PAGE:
And I promptly remembered why I stopped reading Walker - Why waste my time on a bloviator who writes stuff like the following?
Library trustees voted this morning to close branch libraries in Brighton's Oak Square, East Boston's Orient Heights, South Boston and Dorchester Lower Mills. City councilors Felix Arroyo, John Tobin and Ayanna Pressley, meanwhile, vowed to block any efforts to shut the branches.
"Today is not the end," Arroyo said.
Trustees unanimously rejected plans to shut either seven branches or keep all branches open but slash service hours at most locations in their effort to close a budget hole of more than $3 million.
Supporters of the Faneuil BPL branch in Oak Square plan to hold a protest march and candlelight vigil in front of the branch tomorrow at 5:30 p.m.
Boston Public Library trustees will vote Friday on a budget plan that could shut the Faneuil (Brighton), Orient Heights, Dorchester Lower Mills and Washington Village (South Boston) branches in the fiscal year starting July 1. Residents from across the city meet tonight to discuss strategies on blocking the closings, 6:30 p.m. at the Cathedral of St. Paul's, 138 Tremont St.
BPL President Amy Ryan said at a trustee meeting this morning the plan to shut the four branches would let the library system begin "a significant transformation" and let the remaining branches keep their existing hours. Ryan said the BPL would also explore partnerships with community groups to offer new services in the affected neighborhoods and across the city.
She said the possibly doomed branches either have low usage (Dorchester Lower Mills and Washington Village) or outdated buildings that would require extensive renovations. However, she said that with the shut down of Orient Heights, she would call for planning for an entirely new branch to serve all of East Boston. Computers from the ex-branches would be redistributed to the other branches, she said.
Ryan said she would seek to work with community groups to take over at least the Faneuil building.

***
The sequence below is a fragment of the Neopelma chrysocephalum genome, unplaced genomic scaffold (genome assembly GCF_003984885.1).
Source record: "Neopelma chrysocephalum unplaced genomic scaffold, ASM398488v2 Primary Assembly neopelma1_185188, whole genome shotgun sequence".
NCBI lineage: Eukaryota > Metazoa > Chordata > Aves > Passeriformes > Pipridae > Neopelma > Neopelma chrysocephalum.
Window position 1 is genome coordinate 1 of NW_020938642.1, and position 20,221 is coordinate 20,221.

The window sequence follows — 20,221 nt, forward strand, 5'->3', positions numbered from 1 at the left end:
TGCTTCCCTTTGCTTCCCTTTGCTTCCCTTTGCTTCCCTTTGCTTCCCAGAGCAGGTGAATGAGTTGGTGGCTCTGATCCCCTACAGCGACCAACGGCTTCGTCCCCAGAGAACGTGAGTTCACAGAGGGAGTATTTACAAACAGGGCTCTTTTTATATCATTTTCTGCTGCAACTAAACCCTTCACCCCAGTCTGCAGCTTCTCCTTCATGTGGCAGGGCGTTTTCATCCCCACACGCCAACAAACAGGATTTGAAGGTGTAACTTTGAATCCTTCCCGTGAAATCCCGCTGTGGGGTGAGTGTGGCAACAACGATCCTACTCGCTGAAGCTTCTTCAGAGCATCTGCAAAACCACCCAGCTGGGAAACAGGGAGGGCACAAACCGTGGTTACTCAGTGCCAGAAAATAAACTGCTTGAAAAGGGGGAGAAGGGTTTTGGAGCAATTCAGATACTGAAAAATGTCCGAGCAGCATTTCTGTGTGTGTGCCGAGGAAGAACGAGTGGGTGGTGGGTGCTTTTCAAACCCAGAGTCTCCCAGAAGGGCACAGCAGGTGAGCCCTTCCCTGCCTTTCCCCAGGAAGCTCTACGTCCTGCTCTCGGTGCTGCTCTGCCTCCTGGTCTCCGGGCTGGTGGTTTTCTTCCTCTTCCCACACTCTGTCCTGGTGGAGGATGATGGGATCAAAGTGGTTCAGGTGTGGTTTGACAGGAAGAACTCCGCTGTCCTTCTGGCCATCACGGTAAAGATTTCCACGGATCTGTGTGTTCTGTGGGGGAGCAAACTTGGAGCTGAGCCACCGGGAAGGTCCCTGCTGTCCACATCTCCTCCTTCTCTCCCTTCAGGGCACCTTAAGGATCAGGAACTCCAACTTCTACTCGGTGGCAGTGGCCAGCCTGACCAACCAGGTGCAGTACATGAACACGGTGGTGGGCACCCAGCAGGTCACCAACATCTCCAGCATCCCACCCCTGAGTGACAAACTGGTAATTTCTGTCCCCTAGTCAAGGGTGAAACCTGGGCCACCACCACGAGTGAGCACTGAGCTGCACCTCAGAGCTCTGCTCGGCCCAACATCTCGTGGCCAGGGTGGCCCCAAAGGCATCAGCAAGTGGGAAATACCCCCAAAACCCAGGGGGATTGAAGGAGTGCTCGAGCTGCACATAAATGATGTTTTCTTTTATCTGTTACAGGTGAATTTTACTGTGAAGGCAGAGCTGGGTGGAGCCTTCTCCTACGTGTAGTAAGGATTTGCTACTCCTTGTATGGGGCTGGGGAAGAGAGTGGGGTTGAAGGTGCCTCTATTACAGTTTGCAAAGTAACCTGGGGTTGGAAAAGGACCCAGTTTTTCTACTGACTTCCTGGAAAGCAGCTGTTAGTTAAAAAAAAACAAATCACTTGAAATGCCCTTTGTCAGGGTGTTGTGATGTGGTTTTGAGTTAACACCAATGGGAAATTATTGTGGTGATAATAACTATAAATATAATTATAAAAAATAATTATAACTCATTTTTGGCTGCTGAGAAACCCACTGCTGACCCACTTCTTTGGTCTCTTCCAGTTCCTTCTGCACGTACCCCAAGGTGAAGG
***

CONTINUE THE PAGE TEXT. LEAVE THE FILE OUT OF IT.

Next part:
The Globe reports a mayoral task force today will recommend the city increase the amount of "payments in lieu of taxes" most non-profit landowners pay in Boston to 25% of what they would pay if the property were not tax exempt. Non-profits warned of layoffs and higher prices passed onto consumers and students if the city tries that.
Thought everyone city-wide should see Kevin's opinion piece - originally, as I understand, submitted to the Globe - unpublished, but now in the South End News:
Questioning the library 'crisis'
by Kevin McCrea
South End News Guest Opinion Contributor
April 1, 2010
I am not interested in arguing the list. I have a pretty good feeling that my library can beat these other libraries. But that's what the cutters want, they want to pit us one neighborhood against the other. I imagine the West End library is still there because modernizers of the past, in an effort to bring the West End into the 20th century, flattened the neighborhood in the name of progress, dense urban living and a major road interchange. But instead of a modern neighborhood, the West End became an infamous name, and a symbol of everything that went wrong in urban renewal.
For some of us the earthquake that hit Haiti on January 12th is still fresh in our minds. Although the stories have fallen off the main pages of many major media sources, the immediate needs for assistance are still very real. As the United States pledges relief and the international community rallies to continue support hundreds of local volunteers still give all that they can on the ground in Haiti in largely unheard of areas.